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Comment: AIs have no inherent motivation (Score 1) 195

by gestalt_n_pepper (#49523735) Attached to: Concerns of an Artificial Intelligence Pioneer

We tend to anthropomorphize them. Or perhaps Life-omorphize them.

They are not the product of self-replicating chemicals. Unless specifically designed to do so, they will not be concerned with their own survival or personal welfare. Even if they are conscious, they will have no organic instincts, whatsoever, unless we give them that.

They will also not be concerned with *our* survival.They will be perfectly benign as long as they can't *do* anything. The moment we put them in large robot bodies, however, we had better be very, very careful, and if we can add emotion to their cognitive repertoire, they had better love and respect us above all else.

The problem, of course, is that someone, somewhere, will eventually build one of these things without those safeguards. Something malevolent. The machine isn't the problem. The people will be.

Once they're built, we'd better use them to get some humans off planet ASAP or that, as they say, will be that.

Comment: Thank goodness the NSA is looking our for us (Score 1, Insightful) 327

by gestalt_n_pepper (#49481859) Attached to: Gyro-Copter Lands On West Lawn of US Capitol, Pilot Arrested

So, this guy published the the fact that he was going to do this on his blog and in email before he did it. Here's the quote from "":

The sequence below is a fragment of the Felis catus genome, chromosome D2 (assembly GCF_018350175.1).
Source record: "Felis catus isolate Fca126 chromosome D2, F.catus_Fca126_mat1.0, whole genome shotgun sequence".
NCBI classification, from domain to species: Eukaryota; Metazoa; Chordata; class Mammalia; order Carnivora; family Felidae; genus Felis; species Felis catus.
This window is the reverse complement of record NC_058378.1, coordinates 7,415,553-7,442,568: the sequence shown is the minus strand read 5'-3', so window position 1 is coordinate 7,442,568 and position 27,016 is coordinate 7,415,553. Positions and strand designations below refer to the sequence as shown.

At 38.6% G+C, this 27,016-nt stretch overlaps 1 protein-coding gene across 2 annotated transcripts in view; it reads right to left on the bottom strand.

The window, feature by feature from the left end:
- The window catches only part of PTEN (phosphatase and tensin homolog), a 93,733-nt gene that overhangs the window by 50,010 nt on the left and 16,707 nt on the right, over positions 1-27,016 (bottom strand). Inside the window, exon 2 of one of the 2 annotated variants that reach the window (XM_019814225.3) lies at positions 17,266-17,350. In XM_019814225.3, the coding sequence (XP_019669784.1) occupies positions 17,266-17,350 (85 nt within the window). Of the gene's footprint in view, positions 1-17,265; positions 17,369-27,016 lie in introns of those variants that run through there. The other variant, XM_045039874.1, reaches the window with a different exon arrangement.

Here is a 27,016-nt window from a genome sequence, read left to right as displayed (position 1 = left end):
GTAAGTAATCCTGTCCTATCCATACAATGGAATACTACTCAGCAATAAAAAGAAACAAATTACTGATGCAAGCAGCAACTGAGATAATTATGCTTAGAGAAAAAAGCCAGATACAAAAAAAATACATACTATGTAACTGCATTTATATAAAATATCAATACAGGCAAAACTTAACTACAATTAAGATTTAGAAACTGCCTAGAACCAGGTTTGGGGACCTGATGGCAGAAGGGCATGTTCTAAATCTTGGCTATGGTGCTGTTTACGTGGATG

On the webpage, he wrote: ''My flight is not a secret. Before I took off, I sent an Email to The letter is intended to persuade the guardians of the Capitol that I am not a threat and that shooting me down will be a bigger headache than letting me deliver these letters to Congress.''

Tell me again, what our incredible spying and surveillance program is supposed to be doing? Because, I'm pretty sure this is the definition of "intelligence failure" in all senses of the phrase.

Comment: All taxpayers are forced to subsidize religion (Score 1) 700

Religious institutions own business and property. They don't have to pay taxes on any of this, which means that while *my* business and property taxes go up, they're free to continue on their merry way, polluting the airwaves with drivel, owning prime real estate forever without fear of confiscation by the authorities due to unpaid taxes, and so on. Nice deal, that.

If a religious organizations want to start a fan club with a big building, it's their business, but let them pay their share for the surrounding infrastructure (i.e. roads, law enforcement, flood control, sewage, etc.).

Comment: Re:Missed the obvious alternative (Score 1) 363

by gestalt_n_pepper (#49473569) Attached to: Can Civilization Reboot Without Fossil Fuels?

Well, yes and no. You can produce electrical energy that way, but it's not a direct translation to the cheap portable transportation fuel which is what hydrocarbons provide and on which globe spanning supply chains depend.

You can make hydrogen, of course, but hydrogen isn't as energy dense, is hell on metals and sure isn't as easy or safe to handle as liquid hydrocarbons. You can make these as well, but the net energy return is abysmal, even compared to our ever shrinking net energy return from extracted hydrocarbons.

Moreover, if there's a serious economic/social breakdown glitch due to war or ignoring the hydrocarbon net energy depletion problem for too long, we won't be building nuclear power plants, or even maintaining current ones.

Comment: Worst candidate ever, except for all Republicans. (Score 1) 676

by gestalt_n_pepper (#49473513) Attached to: Hillary Clinton Declares 2016 Democratic Presidential Bid

Do I like Hillary Clinton? No?

Do I trust her? No, she's a career politician.

Is there a Republican candidate that's better? Right now, there's not one that doesn't make me want to spit on the sidewalk and curse.